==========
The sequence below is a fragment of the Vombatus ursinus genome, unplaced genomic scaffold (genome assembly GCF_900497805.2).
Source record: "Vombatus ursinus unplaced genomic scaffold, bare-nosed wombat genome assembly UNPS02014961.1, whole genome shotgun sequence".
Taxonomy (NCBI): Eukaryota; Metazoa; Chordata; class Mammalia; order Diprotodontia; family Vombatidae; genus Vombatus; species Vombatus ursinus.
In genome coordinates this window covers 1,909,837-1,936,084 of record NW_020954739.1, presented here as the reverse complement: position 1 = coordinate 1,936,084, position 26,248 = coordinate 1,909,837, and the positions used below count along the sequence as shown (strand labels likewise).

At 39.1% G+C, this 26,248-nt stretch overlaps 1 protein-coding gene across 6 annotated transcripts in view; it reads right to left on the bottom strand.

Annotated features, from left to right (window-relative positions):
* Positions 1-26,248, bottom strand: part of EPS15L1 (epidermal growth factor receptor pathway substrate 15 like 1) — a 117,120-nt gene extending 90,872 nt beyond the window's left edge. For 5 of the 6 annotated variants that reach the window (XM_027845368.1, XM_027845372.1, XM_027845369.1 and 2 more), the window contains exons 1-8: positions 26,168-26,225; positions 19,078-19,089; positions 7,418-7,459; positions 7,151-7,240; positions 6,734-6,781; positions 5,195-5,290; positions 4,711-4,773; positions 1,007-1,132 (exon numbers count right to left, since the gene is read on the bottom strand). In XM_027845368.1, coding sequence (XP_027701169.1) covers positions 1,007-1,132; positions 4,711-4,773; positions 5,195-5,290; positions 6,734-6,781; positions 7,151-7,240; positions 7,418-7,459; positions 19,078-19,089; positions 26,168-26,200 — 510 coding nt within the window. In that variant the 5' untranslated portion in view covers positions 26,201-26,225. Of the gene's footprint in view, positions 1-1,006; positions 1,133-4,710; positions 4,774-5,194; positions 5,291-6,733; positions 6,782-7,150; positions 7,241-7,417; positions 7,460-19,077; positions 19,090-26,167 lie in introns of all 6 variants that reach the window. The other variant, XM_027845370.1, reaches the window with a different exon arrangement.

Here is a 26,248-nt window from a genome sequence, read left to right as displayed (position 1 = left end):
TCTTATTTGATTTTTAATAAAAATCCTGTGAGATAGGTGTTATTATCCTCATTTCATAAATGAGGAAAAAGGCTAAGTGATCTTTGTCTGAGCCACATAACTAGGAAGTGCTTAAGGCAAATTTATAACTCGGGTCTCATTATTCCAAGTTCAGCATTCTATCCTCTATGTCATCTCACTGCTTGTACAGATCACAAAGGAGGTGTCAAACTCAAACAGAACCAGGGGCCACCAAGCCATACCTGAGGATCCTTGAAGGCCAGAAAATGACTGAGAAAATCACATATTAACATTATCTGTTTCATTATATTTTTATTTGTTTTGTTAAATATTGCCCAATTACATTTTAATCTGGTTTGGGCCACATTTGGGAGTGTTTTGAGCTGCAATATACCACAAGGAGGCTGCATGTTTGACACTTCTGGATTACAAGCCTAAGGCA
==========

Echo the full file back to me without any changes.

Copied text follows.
The sequence below is a fragment of the Vombatus ursinus genome, unplaced genomic scaffold (genome assembly GCF_900497805.2).
Source record: "Vombatus ursinus unplaced genomic scaffold, bare-nosed wombat genome assembly UNPS02014961.1, whole genome shotgun sequence".
Taxonomy (NCBI): Eukaryota; Metazoa; Chordata; class Mammalia; order Diprotodontia; family Vombatidae; genus Vombatus; species Vombatus ursinus.
In genome coordinates this window covers 1,909,837-1,936,084 of record NW_020954739.1, presented here as the reverse complement: position 1 = coordinate 1,936,084, position 26,248 = coordinate 1,909,837, and the positions used below count along the sequence as shown (strand labels likewise).

At 39.1% G+C, this 26,248-nt stretch overlaps 1 protein-coding gene across 6 annotated transcripts in view; it reads right to left on the bottom strand.

Annotated features, from left to right (window-relative positions):
* Positions 1-26,248, bottom strand: part of EPS15L1 (epidermal growth factor receptor pathway substrate 15 like 1) — a 117,120-nt gene extending 90,872 nt beyond the window's left edge. For 5 of the 6 annotated variants that reach the window (XM_027845368.1, XM_027845372.1, XM_027845369.1 and 2 more), the window contains exons 1-8: positions 26,168-26,225; positions 19,078-19,089; positions 7,418-7,459; positions 7,151-7,240; positions 6,734-6,781; positions 5,195-5,290; positions 4,711-4,773; positions 1,007-1,132 (exon numbers count right to left, since the gene is read on the bottom strand). In XM_027845368.1, coding sequence (XP_027701169.1) covers positions 1,007-1,132; positions 4,711-4,773; positions 5,195-5,290; positions 6,734-6,781; positions 7,151-7,240; positions 7,418-7,459; positions 19,078-19,089; positions 26,168-26,200 — 510 coding nt within the window. In that variant the 5' untranslated portion in view covers positions 26,201-26,225. Of the gene's footprint in view, positions 1-1,006; positions 1,133-4,710; positions 4,774-5,194; positions 5,291-6,733; positions 6,782-7,150; positions 7,241-7,417; positions 7,460-19,077; positions 19,090-26,167 lie in introns of all 6 variants that reach the window. The other variant, XM_027845370.1, reaches the window with a different exon arrangement.

Here is a 26,248-nt window from a genome sequence, read left to right as displayed (position 1 = left end):
TCTTATTTGATTTTTAATAAAAATCCTGTGAGATAGGTGTTATTATCCTCATTTCATAAATGAGGAAAAAGGCTAAGTGATCTTTGTCTGAGCCACATAACTAGGAAGTGCTTAAGGCAAATTTATAACTCGGGTCTCATTATTCCAAGTTCAGCATTCTATCCTCTATGTCATCTCACTGCTTGTACAGATCACAAAGGAGGTGTCAAACTCAAACAGAACCAGGGGCCACCAAGCCATACCTGAGGATCCTTGAAGGCCAGAAAATGACTGAGAAAATCACATATTAACATTATCTGTTTCATTATATTTTTATTTGTTTTGTTAAATATTGCCCAATTACATTTTAATCTGGTTTGGGCCACATTTGGGAGTGTTTTGAGCTGCAATATACCACAAGGAGGCTGCATGTTTGACACTTCTGGATTACAAGCCTAAGGCA